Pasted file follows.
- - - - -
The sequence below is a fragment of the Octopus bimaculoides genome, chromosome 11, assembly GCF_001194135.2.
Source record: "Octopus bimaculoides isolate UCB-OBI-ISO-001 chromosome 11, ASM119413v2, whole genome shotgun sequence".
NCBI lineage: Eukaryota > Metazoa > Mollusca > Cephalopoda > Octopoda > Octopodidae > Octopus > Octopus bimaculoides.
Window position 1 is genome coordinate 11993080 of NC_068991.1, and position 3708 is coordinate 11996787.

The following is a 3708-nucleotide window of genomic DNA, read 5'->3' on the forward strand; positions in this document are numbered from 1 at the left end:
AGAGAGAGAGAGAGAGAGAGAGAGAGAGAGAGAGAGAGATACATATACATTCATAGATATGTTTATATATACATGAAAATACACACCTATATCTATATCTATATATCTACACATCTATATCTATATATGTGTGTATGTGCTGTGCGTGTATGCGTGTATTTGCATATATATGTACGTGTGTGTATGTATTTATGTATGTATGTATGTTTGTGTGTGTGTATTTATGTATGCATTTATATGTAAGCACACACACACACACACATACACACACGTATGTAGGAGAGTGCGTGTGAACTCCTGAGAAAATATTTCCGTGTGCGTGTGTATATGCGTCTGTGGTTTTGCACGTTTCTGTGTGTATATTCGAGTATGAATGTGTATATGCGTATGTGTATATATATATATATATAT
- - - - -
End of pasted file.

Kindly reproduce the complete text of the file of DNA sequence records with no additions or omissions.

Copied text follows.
The sequence below is a fragment of the Octopus bimaculoides genome, chromosome 11, assembly GCF_001194135.2.
Source record: "Octopus bimaculoides isolate UCB-OBI-ISO-001 chromosome 11, ASM119413v2, whole genome shotgun sequence".
NCBI lineage: Eukaryota > Metazoa > Mollusca > Cephalopoda > Octopoda > Octopodidae > Octopus > Octopus bimaculoides.
Window position 1 is genome coordinate 11993080 of NC_068991.1, and position 3708 is coordinate 11996787.

The following is a 3708-nucleotide window of genomic DNA, read 5'->3' on the forward strand; positions in this document are numbered from 1 at the left end:
AGAGAGAGAGAGAGAGAGAGAGAGAGAGAGAGAGAGAGATACATATACATTCATAGATATGTTTATATATACATGAAAATACACACCTATATCTATATCTATATATCTACACATCTATATCTATATATGTGTGTATGTGCTGTGCGTGTATGCGTGTATTTGCATATATATGTACGTGTGTGTATGTATTTATGTATGTATGTATGTTTGTGTGTGTGTATTTATGTATGCATTTATATGTAAGCACACACACACACACACATACACACACGTATGTAGGAGAGTGCGTGTGAACTCCTGAGAAAATATTTCCGTGTGCGTGTGTATATGCGTCTGTGGTTTTGCACGTTTCTGTGTGTATATTCGAGTATGAATGTGTATATGCGTATGTGTATATATATATATATATAT